The onset of puberty seems to have a primary influence on adult bone mineral density, or bone strength. A team of investigators recently found that later puberty hampers bone mass and increases risk of fracture. It was pointed out that the length of puberty may not affect bone density.
At the time of the study, experts assayed 78 girls and 84 boys who had just entered puberty, until they reached sexual maturity. The investigation focused on analyzing bone development among individuals of both the sexes. Teens with short stature sometimes adopt medical intervention for gaining greater height. However, such an intervention may delay puberty which it turn influences bone development. As per the 2000 National Institutes of Health Consensus Development Conference on Osteoporosis Prevention, Diagnosis, and Therapy, bone mineral deposition during adolescence is an important predictor of osteoporosis risk.
“Puberty has a significant role in bone development. During this time, bones lengthen and increase in density. At the end of puberty the epiphyseal plates close, terminating the ability of the bones to lengthen. When this occurs, the teenager has reached their maximum adult height and peak bone mass. We found that early puberty was associated with greater bone mass while later puberty resulted in less,” remarked Vicente Gilsanz, MD, PhD, director of Clinical Imaging at The Saban Research Institute of Children’s Hospital Los Angeles, lead authors of the study.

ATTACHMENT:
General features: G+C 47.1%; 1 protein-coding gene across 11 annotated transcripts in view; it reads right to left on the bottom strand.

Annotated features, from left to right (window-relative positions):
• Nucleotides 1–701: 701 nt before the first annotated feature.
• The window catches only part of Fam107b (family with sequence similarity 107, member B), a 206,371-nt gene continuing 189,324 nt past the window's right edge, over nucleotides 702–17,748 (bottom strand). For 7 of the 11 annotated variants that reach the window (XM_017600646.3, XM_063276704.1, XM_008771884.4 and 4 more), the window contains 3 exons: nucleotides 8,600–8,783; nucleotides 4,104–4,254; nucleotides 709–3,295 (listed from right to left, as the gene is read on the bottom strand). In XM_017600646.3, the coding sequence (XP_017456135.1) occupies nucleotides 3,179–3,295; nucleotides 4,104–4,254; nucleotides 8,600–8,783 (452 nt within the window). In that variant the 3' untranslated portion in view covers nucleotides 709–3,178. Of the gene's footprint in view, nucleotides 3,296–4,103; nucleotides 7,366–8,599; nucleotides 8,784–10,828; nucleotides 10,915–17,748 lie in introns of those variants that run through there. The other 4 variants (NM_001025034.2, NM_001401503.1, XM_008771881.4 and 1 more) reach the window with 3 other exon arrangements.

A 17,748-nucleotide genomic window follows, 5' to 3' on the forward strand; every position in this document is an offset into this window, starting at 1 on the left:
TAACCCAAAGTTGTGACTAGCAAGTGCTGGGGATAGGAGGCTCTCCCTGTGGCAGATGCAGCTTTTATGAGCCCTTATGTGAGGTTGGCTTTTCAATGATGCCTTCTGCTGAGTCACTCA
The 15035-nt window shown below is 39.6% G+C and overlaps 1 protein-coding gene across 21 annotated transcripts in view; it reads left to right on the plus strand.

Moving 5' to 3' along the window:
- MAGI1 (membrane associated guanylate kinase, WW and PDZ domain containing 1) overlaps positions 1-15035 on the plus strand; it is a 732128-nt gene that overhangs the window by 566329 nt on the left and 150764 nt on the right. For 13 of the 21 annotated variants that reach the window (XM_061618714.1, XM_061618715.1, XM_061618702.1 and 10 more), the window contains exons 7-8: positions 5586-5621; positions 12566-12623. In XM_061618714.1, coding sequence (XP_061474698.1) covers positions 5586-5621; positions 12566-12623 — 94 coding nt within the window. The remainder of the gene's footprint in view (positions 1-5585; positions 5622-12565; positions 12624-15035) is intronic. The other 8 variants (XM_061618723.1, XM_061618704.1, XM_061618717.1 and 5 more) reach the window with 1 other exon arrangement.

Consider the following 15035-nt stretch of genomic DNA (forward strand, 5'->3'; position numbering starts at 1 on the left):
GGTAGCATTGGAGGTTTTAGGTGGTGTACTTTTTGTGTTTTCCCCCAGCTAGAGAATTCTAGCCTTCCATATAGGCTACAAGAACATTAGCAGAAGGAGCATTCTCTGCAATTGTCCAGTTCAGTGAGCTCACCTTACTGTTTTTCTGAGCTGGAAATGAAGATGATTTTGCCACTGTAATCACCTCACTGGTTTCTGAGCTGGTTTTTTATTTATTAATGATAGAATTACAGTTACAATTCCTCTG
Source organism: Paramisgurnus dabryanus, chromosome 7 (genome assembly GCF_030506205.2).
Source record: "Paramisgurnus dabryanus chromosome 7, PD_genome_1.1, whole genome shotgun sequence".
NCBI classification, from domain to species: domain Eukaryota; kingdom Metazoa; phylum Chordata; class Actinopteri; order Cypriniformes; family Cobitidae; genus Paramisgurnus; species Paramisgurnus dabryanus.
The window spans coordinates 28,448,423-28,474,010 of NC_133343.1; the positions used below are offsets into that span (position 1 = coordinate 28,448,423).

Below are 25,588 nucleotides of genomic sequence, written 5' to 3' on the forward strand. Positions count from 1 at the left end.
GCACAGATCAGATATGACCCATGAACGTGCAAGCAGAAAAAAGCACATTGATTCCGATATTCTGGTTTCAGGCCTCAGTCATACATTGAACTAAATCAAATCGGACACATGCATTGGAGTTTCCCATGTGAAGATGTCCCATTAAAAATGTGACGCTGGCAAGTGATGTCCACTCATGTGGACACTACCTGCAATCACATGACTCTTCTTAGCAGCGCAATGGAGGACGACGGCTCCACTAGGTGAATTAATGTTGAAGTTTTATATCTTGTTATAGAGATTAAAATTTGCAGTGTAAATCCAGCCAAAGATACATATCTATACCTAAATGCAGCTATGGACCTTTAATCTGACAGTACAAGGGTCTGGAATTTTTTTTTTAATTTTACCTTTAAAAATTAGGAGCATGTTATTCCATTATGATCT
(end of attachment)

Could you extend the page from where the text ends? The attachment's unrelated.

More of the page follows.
In puberty bone density is possibly heightened to a great extend within a short period of time. During adulthood 1 to 2 percent of bone mass is seemingly declined each year. A natural early puberty, on the other hand, reportedly increases bone density by 10 to 20 percent. Such an increment probably adds up to a protection of 10 to 20 years against the normal age-related decline in bone strength.